Shootings That Shaped Gun Control Laws

Most major gun law reforms have come on the heels of a mass shooting.

ByABC News
July 26, 2012, 2:55 PM

July 27, 2012 -- intro:As the initial horror of last week's movie theater massacre in Aurora, Colo., begins to subside, the calls for action to prevent another mass shooting are growing.

But in the week following the worst mass shooting in U.S. history that left 12 dead and 58 injured, the political push for gun control is far weaker than after similar tragedies of the past.

Nearly every major reform to U.S. gun laws has come on the heels of a mass shooting. From Columbine to John F. Kennedy, America's most terrifying shootings have been the catalysts for the country's most sweeping reforms.

quicklist: 1title: St. Valentine's Day Massacre category: Inspired a hefty tax on automatic weaponstext:During prohibition in 1929 mobsters like Al Capone ruled the streets of Chicago, stockpiling fortunes from bootlegged alcohol sales and taking no prisoners. To solidify his position as Chicago's No.1 gangster, Capone's cronies executed seven rival mobsters in what came to be known as the St. Valentine's Day Massacre.

Capone's men were loaded down with two Thompson submachine guns when they burst into rival mobster George "Bugs" Moran garage, lined seven men up against a wall and opened fire, shredding their victims with 90 bullets.

The massacre inspired Congress to take action against the machine guns and short-barreled shotguns that were common in gang violence. In 1934 President Franklin Roosevelt signed the National Firearms Act which imposed a hefty $200 fined on such gangster weapons.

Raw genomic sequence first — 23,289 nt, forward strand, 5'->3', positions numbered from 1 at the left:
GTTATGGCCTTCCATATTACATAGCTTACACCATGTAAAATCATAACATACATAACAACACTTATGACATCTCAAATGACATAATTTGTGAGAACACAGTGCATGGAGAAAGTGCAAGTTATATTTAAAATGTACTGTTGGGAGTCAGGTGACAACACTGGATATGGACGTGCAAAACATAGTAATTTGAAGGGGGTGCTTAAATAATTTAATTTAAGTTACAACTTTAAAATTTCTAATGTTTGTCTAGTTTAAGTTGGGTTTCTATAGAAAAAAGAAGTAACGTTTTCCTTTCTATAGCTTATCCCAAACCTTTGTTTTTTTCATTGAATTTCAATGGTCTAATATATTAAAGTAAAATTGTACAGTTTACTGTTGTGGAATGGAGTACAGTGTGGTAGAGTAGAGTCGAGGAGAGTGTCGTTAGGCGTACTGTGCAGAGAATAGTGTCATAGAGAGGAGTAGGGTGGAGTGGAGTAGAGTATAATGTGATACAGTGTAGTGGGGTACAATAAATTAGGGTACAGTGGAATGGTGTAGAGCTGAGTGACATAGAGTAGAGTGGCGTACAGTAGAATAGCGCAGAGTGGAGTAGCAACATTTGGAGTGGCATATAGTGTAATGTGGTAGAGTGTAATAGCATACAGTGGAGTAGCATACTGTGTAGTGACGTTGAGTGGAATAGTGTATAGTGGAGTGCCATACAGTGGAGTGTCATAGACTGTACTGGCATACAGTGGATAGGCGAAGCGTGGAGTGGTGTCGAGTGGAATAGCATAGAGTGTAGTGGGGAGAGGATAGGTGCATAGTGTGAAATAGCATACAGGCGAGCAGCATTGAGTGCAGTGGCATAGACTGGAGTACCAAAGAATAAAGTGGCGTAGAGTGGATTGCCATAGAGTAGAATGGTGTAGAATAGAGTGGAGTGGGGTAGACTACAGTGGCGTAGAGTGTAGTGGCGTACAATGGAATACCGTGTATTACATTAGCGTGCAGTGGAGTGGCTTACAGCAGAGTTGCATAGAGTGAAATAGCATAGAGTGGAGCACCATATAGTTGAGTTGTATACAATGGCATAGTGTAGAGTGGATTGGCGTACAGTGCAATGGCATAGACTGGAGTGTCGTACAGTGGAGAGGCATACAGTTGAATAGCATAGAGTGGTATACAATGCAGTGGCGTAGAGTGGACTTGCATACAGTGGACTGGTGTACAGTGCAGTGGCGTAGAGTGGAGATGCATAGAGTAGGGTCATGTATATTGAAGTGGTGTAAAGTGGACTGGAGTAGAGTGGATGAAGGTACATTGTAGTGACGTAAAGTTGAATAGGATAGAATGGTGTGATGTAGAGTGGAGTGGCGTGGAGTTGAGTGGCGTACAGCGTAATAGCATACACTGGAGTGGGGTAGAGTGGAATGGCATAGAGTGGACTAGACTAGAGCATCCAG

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quicklist: 2title: President Kennedy's Assassination category: Inspired Congress to outlaw mail order sales of rifles and shotgunstext: After Lee Harvey Oswald assassinated President John F. Kennedy using a sniper rifle he bought through the mail, Sen. Thomas Dodd, D-Conn., introduced a ban on mail order sales of rifles and shotguns, re-igniting the gun control debate.

While Kennedy's assassination in 1963 restarted the national discussion about gun control, it was not until the back-to-back assassinations of Martin Luther King, Jr. and Robert Kennedy pushed Congress to actually pass legislation.

Four months after Robert Kennedy was killed, President Lyndon B. Johnson signed the Gun Control Act of 1968 into law, banning mail order sales of rifles and shotguns and prohibiting most felons, drug users and people found mentally incompetent from buying guns.


quicklist: 3title: President Reagan's Assassination Attemptcategory: Inspired criminal background check requirementstext: President Ronald Reagan had been in office a mere 69 days when John Hinckley Jr. attempted to assassinate him while leaving the Washington Hilton Hotel in D.C. Reagan was shot in the lung and made a full recovery.

Reagan's press secretary James Brady was not so lucky. He took a bullet to the head that left him permanently paralyzed. Following the attack, Brady became an advocate for handgun control, founding the Brady Campaign to Prevent Gun Violence that is still active today.

In 1993 President Bill Clinton signed a law that requires prospective gun owners to pass a federal background check before buying a gun. The act was named after James Brady.